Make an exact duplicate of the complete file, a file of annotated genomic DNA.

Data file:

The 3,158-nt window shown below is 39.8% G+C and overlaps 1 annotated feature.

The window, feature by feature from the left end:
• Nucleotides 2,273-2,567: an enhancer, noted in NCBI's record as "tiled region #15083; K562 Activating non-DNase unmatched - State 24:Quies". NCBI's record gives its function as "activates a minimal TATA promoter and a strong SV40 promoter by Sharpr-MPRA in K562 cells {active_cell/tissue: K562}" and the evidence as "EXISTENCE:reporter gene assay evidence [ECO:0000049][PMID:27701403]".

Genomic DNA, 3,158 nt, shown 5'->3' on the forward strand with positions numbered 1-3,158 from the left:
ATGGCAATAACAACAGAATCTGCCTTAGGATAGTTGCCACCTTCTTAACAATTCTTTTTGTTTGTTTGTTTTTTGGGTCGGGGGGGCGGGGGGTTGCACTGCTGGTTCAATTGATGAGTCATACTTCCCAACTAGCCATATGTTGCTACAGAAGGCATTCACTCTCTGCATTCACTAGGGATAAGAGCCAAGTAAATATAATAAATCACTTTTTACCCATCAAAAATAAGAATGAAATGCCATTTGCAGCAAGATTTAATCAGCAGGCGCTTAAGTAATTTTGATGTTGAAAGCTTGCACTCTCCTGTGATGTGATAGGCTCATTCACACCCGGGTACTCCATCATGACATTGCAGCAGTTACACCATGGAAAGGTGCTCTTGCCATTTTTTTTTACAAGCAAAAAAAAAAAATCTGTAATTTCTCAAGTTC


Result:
The 3,158-nt window shown below is 39.8% G+C and overlaps 1 annotated feature.

The window, feature by feature from the left end:
• Nucleotides 2,273-2,567: an enhancer, noted in NCBI's record as "tiled region #15083; K562 Activating non-DNase unmatched - State 24:Quies". NCBI's record gives its function as "activates a minimal TATA promoter and a strong SV40 promoter by Sharpr-MPRA in K562 cells {active_cell/tissue: K562}" and the evidence as "EXISTENCE:reporter gene assay evidence [ECO:0000049][PMID:27701403]".

Genomic DNA, 3,158 nt, shown 5'->3' on the forward strand with positions numbered 1-3,158 from the left:
ATGGCAATAACAACAGAATCTGCCTTAGGATAGTTGCCACCTTCTTAACAATTCTTTTTGTTTGTTTGTTTTTTGGGTCGGGGGGGCGGGGGGTTGCACTGCTGGTTCAATTGATGAGTCATACTTCCCAACTAGCCATATGTTGCTACAGAAGGCATTCACTCTCTGCATTCACTAGGGATAAGAGCCAAGTAAATATAATAAATCACTTTTTACCCATCAAAAATAAGAATGAAATGCCATTTGCAGCAAGATTTAATCAGCAGGCGCTTAAGTAATTTTGATGTTGAAAGCTTGCACTCTCCTGTGATGTGATAGGCTCATTCACACCCGGGTACTCCATCATGACATTGCAGCAGTTACACCATGGAAAGGTGCTCTTGCCATTTTTTTTTACAAGCAAAAAAAAAAAATCTGTAATTTCTCAAGTTC